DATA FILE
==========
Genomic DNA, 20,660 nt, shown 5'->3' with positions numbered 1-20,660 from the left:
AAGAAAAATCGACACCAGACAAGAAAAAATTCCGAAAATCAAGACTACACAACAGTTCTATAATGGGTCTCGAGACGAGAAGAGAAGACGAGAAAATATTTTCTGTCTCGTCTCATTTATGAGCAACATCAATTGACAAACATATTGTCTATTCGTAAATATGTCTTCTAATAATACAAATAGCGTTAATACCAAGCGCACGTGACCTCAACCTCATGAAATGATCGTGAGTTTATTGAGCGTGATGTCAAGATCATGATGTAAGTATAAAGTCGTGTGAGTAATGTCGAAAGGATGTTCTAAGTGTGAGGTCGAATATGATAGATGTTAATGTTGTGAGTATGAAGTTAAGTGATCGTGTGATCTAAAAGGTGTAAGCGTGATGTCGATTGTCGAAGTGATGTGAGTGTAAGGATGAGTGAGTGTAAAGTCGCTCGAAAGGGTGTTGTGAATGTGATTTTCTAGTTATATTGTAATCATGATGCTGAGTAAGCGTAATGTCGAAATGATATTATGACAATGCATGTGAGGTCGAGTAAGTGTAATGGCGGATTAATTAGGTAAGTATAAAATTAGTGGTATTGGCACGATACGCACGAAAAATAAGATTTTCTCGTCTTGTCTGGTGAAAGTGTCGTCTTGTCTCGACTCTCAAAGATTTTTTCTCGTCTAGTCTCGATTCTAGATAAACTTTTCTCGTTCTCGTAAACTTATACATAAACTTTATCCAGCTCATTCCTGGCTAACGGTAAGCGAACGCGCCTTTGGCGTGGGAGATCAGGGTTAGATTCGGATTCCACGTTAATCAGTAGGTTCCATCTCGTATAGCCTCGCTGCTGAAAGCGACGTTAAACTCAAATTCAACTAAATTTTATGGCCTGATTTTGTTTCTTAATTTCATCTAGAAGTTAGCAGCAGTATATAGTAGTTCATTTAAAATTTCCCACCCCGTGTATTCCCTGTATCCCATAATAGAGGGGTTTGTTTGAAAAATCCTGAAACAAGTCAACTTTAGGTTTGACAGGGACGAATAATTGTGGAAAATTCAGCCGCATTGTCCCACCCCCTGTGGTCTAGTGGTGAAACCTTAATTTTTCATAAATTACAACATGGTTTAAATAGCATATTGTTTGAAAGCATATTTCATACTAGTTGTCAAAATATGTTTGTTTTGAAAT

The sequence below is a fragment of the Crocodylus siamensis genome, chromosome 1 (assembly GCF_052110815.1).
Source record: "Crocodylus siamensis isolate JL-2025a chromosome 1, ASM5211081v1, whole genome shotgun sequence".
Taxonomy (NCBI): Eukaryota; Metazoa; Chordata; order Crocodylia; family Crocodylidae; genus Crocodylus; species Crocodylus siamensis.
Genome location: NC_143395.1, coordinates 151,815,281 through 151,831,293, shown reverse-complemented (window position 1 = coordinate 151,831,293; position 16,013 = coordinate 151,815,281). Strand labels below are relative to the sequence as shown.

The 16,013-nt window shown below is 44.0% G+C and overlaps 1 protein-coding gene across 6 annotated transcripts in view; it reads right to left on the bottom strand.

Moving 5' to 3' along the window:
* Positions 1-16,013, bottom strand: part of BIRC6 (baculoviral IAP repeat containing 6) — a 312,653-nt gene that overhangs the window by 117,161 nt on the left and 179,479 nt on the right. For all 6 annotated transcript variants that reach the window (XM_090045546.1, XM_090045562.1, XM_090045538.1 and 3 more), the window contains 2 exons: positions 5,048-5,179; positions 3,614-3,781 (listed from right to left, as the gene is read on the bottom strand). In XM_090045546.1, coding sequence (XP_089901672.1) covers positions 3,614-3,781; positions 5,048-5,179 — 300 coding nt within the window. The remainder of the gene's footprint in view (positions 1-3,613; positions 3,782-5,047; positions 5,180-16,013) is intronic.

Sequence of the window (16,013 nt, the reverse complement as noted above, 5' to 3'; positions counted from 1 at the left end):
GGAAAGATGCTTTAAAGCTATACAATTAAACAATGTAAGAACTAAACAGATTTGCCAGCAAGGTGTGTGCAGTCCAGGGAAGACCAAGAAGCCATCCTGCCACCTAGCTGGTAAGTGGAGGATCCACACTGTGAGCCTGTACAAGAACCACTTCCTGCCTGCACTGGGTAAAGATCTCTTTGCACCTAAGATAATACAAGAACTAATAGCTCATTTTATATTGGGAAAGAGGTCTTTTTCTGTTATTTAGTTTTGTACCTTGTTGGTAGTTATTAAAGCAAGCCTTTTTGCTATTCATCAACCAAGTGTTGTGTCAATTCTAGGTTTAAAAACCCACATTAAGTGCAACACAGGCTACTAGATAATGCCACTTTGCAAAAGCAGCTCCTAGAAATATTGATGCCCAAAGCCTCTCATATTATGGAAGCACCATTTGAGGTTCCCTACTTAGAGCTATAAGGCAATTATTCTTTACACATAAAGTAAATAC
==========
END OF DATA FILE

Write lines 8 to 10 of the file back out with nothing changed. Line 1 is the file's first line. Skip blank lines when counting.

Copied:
Moving 5' to 3' along the window:
* Positions 1-16,013, bottom strand: part of BIRC6 (baculoviral IAP repeat containing 6) — a 312,653-nt gene that overhangs the window by 117,161 nt on the left and 179,479 nt on the right. For all 6 annotated transcript variants that reach the window (XM_090045546.1, XM_090045562.1, XM_090045538.1 and 3 more), the window contains 2 exons: positions 5,048-5,179; positions 3,614-3,781 (listed from right to left, as the gene is read on the bottom strand). In XM_090045546.1, coding sequence (XP_089901672.1) covers positions 3,614-3,781; positions 5,048-5,179 — 300 coding nt within the window. The remainder of the gene's footprint in view (positions 1-3,613; positions 3,782-5,047; positions 5,180-16,013) is intronic.

Sequence of the window (16,013 nt, the reverse complement as noted above, 5' to 3'; positions counted from 1 at the left end):